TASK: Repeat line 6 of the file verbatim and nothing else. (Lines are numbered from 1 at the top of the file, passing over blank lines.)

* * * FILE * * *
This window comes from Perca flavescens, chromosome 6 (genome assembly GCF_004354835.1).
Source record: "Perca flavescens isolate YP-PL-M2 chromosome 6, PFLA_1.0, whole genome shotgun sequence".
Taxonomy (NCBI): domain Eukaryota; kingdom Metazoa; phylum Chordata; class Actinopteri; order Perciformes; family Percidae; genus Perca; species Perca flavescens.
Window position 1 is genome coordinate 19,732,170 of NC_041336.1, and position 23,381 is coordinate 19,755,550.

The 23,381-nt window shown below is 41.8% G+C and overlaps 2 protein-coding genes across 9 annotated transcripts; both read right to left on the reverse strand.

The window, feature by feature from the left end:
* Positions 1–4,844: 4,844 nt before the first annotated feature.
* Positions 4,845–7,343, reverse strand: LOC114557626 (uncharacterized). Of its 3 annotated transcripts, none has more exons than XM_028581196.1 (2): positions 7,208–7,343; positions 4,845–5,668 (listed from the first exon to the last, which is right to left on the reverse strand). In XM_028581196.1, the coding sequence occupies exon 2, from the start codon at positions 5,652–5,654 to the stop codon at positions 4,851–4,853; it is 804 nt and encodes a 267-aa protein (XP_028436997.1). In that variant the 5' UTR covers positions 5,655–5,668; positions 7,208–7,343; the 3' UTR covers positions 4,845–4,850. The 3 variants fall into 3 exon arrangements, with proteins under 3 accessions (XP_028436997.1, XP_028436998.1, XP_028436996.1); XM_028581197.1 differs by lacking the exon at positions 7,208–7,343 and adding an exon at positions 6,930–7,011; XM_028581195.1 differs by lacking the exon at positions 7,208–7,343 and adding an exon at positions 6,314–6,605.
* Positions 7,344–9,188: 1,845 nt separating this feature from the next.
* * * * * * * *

The window, feature by feature from the left end: